Bringing the ghosts of Birmingham’s criminal past back to life

By BOLDtext writer Tim Stimpson

If you’ve ever walked down Steelhouse Lane in Birmingham you more than likely  have no idea what lies behind the front door of the unprepossessing redbrick building on the corner of Coleridge Passage. Unless you’re a police officer or have been arrested, it’s even less probable you’ve seen inside. But the old Central Lock-Up has been the first stop for many of the city’s criminals for 125 years. As such it’s an important and fascinating part of Birmingham’s heritage.


The Lock-Up closed its doors in 2016 and West Midlands Police are now in the process of transforming the grade II listed building into a new home for the force’s museum. All being well it will start welcoming the general public in the next few years. In the meantime BOLDtext have been busy writing short plays about some of the people who would have passed through the Lock-Up during it’s first few decades. Some of them are well-documented, such as Chief Constable Charles Rafter who (as well as inspiring Sam Neil’s character in the TV hit Peaky Blinders) championed the introduction of women to the Birmingham City Police. The first of these was Evelyn Miles who, having been a lock-up matron, became a constable at the age for 50 and didn’t retire until she was 72. Or there’s Tommy Tank, a notorious drunkard who potential inspired Ozzy Osbourne by biting the heads of live rats, or Sarah Bernhardt, the famous French actress who had to register at the Lock-Up as an enemy alien when she performed at The Grand.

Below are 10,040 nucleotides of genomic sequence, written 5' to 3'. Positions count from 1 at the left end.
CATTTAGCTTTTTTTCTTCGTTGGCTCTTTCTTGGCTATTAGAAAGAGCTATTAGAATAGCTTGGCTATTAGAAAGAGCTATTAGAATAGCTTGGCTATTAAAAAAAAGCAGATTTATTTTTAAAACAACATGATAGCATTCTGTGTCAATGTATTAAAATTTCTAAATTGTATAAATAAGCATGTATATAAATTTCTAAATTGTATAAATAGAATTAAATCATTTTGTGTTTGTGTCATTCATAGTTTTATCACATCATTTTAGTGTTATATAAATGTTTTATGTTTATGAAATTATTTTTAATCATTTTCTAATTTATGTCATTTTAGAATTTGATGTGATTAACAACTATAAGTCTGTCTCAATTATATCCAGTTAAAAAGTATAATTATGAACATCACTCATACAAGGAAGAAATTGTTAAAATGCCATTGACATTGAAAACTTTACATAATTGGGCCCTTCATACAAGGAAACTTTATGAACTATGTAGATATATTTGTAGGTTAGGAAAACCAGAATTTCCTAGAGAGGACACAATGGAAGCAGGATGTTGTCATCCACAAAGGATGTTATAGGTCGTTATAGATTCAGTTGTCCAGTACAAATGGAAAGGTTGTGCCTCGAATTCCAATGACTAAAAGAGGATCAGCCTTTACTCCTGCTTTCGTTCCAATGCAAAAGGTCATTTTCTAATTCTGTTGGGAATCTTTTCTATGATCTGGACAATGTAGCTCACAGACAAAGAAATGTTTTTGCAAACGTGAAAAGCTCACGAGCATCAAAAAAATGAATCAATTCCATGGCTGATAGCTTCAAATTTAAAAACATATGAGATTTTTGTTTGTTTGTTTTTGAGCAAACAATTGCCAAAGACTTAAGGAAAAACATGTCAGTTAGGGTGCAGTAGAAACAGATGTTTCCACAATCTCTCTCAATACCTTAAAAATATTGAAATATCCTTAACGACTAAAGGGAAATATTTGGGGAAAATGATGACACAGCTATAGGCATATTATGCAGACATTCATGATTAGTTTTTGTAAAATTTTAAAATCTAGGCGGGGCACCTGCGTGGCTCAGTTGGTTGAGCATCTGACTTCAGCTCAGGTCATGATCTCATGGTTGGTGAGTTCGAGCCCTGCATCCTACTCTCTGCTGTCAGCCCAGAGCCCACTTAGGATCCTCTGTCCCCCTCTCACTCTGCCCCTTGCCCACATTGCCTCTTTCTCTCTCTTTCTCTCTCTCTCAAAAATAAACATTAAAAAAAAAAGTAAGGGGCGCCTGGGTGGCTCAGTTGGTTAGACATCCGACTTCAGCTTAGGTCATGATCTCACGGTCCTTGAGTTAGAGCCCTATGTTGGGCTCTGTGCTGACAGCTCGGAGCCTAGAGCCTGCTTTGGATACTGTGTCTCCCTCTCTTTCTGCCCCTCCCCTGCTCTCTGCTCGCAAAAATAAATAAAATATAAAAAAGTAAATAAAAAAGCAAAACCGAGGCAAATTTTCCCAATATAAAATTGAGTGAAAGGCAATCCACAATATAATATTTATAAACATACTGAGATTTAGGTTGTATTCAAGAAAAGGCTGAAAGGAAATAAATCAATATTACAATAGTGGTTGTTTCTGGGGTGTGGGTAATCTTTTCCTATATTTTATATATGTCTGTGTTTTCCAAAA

However, there are also characters who are little more than a name. One of these is Frederick Ratcliff. As you enter the Lock-Up you’ll see a large wooden Roll of Honour on the wall, commemorating the Birmingham police officers who served in the First World War. Fred’s name appears with a ‘W’ next to it, indicating that he was wounded. Many more have a ‘K’ next to their names, indicating that they were killed, or ‘M’ for missing, or ‘DW’ for died of wounds. We know nothing else about Fred, but in writing my play about him I’ve assumed he returned to the force and may well have been involved in the strikes of 1918 – 1919, which precipitated the banning of the police’s right to strike. It’s remarkable how much can come from a name on a wall, but it’s also a responsibility. My Fred is probably nothing like the real one, but I hope I have a least done justice to the battles he and his fellow officers fought.

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You can meet these characters and many more at Behind Bars: Ghosts of Past, which is being performed in the Lock-Up from October 19th – 21st. Don’t miss this unique opportunity to take a theatrical journey through Birmingham criminal past.

Book your tickets at:


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